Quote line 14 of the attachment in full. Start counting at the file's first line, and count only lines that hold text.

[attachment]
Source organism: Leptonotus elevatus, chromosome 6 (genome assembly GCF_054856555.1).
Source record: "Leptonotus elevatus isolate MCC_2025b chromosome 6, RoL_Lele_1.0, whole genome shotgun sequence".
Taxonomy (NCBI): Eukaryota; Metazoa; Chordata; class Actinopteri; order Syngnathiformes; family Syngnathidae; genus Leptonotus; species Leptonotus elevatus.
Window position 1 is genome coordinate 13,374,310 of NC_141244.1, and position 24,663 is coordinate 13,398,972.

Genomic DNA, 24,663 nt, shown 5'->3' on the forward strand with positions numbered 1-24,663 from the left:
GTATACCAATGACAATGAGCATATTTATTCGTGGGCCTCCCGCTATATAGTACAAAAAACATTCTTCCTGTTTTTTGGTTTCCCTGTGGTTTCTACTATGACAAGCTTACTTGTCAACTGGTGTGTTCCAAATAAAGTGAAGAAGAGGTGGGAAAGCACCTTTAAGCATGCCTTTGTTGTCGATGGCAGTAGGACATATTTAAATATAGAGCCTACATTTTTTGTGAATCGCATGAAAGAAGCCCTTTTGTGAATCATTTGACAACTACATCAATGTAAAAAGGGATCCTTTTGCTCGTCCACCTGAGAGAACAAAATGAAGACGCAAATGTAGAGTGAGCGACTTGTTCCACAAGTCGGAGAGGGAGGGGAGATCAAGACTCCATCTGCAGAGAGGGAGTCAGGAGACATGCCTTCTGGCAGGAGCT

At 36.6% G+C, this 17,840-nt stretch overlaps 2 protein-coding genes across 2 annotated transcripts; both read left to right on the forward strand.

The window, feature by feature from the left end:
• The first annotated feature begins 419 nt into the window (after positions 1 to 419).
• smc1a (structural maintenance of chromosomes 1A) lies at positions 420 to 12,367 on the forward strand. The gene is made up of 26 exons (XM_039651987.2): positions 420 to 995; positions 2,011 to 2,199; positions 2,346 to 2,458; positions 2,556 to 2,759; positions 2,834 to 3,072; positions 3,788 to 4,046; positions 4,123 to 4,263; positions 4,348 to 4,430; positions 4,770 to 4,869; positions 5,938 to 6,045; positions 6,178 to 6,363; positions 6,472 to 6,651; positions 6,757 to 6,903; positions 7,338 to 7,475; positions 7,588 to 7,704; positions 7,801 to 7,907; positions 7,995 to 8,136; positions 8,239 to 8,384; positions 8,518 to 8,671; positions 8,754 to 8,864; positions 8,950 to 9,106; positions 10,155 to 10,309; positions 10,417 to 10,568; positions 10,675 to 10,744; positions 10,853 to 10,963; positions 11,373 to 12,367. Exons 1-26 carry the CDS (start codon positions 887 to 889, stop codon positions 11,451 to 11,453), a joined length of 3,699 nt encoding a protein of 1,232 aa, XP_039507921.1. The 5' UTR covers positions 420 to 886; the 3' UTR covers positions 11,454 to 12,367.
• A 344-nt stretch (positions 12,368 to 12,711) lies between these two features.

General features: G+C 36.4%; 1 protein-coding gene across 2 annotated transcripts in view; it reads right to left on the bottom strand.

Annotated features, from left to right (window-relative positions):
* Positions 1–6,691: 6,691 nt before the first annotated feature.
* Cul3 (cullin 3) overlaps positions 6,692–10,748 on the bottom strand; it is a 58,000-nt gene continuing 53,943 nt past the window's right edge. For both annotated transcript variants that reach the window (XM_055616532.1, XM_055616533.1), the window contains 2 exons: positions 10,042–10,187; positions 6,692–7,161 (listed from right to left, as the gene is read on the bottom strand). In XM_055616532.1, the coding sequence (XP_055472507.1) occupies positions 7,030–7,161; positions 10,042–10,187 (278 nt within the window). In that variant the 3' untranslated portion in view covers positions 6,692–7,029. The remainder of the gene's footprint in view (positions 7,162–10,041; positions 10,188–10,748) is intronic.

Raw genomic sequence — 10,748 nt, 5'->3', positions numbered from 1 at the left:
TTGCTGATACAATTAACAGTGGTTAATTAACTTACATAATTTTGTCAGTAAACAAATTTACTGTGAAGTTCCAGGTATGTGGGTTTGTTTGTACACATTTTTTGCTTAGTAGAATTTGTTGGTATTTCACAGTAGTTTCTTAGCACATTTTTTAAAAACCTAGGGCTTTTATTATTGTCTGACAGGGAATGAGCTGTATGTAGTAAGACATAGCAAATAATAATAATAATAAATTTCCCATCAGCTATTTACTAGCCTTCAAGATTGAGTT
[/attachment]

* Positions 1–6,691: 6,691 nt before the first annotated feature.